Sometimes an idea that looks really good on paper can turn into a disaster in real life. In the case of a 1946 plan that introduced approximately 25 pairs of Canadian beavers to Chile and Argentina’s shared archipelago of Tierra del Fuego, it’s become a full-fledged disaster of the natural variety.
At the time of their introduction, it was thought these big-toothed rodents could help kick-start a fur industry in South America. Canadian pilot David Lamb was tasked with trapping and flying the animals to Tierra del Fuego, although he claims he managed to only capture 20 of the animals, not the full 50 requested by the Argentine government. Regardless the exact number back then, this much is certain today: that initial double-digit group of beavers has ballooned to over 200,000.
Hindsight allows us to now sit back and ask the question, “What were they thinking?” when the details of this cross-country beaver immigration are studied. North American beavers weigh, on average, 60 pounds (27 kilograms). They need water (ponds, rivers, etc.) on which to build their lodges. They also need a lot of trees and foliage from which to build those lodges and form those ponds, which is where their penchant for dam engineering and construction comes in. They do not hibernate, which means they are chopping down trees year-round to feed on. Plus their teeth never stop growing, so every instinct in their pudgy bodies is telling them to chew whatever they can to keep their chompers from getting too long for their mouth.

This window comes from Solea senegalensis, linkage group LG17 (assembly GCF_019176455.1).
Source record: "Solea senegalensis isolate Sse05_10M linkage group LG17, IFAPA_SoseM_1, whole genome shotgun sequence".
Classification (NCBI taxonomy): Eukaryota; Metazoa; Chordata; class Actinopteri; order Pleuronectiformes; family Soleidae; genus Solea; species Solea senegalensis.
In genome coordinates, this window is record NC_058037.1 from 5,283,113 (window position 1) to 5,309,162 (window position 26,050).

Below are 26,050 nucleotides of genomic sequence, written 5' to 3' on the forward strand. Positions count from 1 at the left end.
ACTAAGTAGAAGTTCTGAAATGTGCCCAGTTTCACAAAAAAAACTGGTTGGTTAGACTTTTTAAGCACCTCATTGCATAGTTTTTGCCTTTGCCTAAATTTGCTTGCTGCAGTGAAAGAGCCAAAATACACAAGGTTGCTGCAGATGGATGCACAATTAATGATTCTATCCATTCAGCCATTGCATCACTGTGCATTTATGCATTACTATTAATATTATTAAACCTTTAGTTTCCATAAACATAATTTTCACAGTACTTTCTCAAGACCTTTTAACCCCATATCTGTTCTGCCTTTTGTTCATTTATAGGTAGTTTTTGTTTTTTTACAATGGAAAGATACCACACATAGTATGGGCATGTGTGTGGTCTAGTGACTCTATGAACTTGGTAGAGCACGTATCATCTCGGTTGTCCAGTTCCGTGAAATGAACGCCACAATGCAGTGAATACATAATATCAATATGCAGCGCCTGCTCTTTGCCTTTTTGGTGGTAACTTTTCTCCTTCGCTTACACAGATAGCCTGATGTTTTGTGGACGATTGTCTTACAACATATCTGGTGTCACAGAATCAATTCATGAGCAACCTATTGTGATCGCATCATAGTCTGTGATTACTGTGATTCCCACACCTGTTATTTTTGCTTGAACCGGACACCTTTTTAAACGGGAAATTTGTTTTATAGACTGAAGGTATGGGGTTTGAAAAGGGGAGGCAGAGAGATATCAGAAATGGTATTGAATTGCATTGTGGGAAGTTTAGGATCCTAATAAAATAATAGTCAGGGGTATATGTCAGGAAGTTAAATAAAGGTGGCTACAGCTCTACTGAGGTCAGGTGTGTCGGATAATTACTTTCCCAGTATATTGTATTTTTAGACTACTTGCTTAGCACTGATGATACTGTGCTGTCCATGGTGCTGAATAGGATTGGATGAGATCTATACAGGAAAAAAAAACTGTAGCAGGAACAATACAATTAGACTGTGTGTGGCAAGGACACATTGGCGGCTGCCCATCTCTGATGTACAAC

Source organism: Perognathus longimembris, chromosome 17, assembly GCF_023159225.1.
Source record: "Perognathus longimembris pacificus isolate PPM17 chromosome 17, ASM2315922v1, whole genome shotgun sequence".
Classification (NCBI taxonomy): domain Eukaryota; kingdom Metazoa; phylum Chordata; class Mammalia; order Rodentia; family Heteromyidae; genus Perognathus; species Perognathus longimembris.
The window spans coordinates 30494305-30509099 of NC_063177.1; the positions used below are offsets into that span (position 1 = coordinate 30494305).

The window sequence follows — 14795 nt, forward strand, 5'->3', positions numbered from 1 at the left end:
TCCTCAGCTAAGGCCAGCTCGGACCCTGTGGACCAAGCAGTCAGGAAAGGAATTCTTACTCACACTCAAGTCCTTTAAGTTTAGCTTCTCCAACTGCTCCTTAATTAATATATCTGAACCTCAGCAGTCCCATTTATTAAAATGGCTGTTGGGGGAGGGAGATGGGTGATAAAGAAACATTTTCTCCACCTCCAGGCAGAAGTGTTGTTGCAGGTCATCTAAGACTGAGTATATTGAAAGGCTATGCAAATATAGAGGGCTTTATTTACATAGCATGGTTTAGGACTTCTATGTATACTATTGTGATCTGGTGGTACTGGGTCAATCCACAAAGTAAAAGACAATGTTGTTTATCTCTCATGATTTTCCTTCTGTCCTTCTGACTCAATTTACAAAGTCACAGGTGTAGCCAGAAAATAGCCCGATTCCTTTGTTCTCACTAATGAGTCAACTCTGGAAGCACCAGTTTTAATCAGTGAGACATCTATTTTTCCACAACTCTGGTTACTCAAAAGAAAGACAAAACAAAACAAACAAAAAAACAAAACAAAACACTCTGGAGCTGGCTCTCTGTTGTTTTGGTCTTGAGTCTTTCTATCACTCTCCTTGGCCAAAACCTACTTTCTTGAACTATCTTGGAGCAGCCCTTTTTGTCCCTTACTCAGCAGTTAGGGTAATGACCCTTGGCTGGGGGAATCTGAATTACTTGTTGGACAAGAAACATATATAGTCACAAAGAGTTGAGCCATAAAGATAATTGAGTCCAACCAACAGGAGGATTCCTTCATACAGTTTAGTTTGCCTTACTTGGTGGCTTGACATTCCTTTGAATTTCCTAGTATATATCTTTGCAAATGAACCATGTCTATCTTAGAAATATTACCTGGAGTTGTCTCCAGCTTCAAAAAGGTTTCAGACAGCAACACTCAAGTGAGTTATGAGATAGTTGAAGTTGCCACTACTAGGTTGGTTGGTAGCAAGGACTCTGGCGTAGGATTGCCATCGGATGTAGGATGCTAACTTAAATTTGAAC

So yes-trees are a big thing for beavers. But when you introduce an animal which leaves a significant environmental footprint into a region that has no natural predators to keep that animal’s population numbers in check, bad things happen very quickly. When your original concept of trapping the animal for their fur becomes a bust because it turns out your native hunting industry can’t figure out how to actually accomplish that job, and you end up with 200,000 of the planet’s biggest rodents chewing their way inland and wiping out everything natural in their path.
Currently steps are being taken to cut these Canadian beaver numbers in half over a ten-year time period through hunting and trapping. Some officials have suggested the trapped beavers be sent back to Canada, but the odds are extremely slim of that ever happening. It might seem like it’s a cruel fate for an animal that never asked to be where it is, but the extermination plan has the backing of both the United Nations and environmental groups.
Story by Jay Moon
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